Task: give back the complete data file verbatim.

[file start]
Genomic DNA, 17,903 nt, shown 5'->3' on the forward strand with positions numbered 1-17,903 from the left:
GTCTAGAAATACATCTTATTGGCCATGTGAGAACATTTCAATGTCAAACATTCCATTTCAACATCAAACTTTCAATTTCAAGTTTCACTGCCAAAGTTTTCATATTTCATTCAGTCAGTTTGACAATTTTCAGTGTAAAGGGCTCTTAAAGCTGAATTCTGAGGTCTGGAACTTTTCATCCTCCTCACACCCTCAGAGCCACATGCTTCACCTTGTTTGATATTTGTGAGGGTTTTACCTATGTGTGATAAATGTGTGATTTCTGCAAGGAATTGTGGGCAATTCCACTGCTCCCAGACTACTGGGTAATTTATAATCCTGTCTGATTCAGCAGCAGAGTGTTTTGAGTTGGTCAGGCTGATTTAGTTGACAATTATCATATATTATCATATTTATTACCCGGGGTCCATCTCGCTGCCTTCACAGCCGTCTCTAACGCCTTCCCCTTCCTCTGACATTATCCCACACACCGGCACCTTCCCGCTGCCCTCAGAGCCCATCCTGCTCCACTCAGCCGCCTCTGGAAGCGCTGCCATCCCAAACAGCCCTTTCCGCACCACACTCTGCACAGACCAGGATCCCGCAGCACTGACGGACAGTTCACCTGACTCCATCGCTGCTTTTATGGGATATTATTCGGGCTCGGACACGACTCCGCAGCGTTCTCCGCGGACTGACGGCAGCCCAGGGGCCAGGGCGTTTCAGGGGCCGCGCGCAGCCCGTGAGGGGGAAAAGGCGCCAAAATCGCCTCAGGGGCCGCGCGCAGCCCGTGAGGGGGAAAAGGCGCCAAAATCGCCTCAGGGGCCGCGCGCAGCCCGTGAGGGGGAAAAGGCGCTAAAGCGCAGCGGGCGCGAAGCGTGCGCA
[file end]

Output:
Genomic DNA, 17,903 nt, shown 5'->3' on the forward strand with positions numbered 1-17,903 from the left:
GTCTAGAAATACATCTTATTGGCCATGTGAGAACATTTCAATGTCAAACATTCCATTTCAACATCAAACTTTCAATTTCAAGTTTCACTGCCAAAGTTTTCATATTTCATTCAGTCAGTTTGACAATTTTCAGTGTAAAGGGCTCTTAAAGCTGAATTCTGAGGTCTGGAACTTTTCATCCTCCTCACACCCTCAGAGCCACATGCTTCACCTTGTTTGATATTTGTGAGGGTTTTACCTATGTGTGATAAATGTGTGATTTCTGCAAGGAATTGTGGGCAATTCCACTGCTCCCAGACTACTGGGTAATTTATAATCCTGTCTGATTCAGCAGCAGAGTGTTTTGAGTTGGTCAGGCTGATTTAGTTGACAATTATCATATATTATCATATTTATTACCCGGGGTCCATCTCGCTGCCTTCACAGCCGTCTCTAACGCCTTCCCCTTCCTCTGACATTATCCCACACACCGGCACCTTCCCGCTGCCCTCAGAGCCCATCCTGCTCCACTCAGCCGCCTCTGGAAGCGCTGCCATCCCAAACAGCCCTTTCCGCACCACACTCTGCACAGACCAGGATCCCGCAGCACTGACGGACAGTTCACCTGACTCCATCGCTGCTTTTATGGGATATTATTCGGGCTCGGACACGACTCCGCAGCGTTCTCCGCGGACTGACGGCAGCCCAGGGGCCAGGGCGTTTCAGGGGCCGCGCGCAGCCCGTGAGGGGGAAAAGGCGCCAAAATCGCCTCAGGGGCCGCGCGCAGCCCGTGAGGGGGAAAAGGCGCCAAAATCGCCTCAGGGGCCGCGCGCAGCCCGTGAGGGGGAAAAGGCGCTAAAGCGCAGCGGGCGCGAAGCGTGCGCA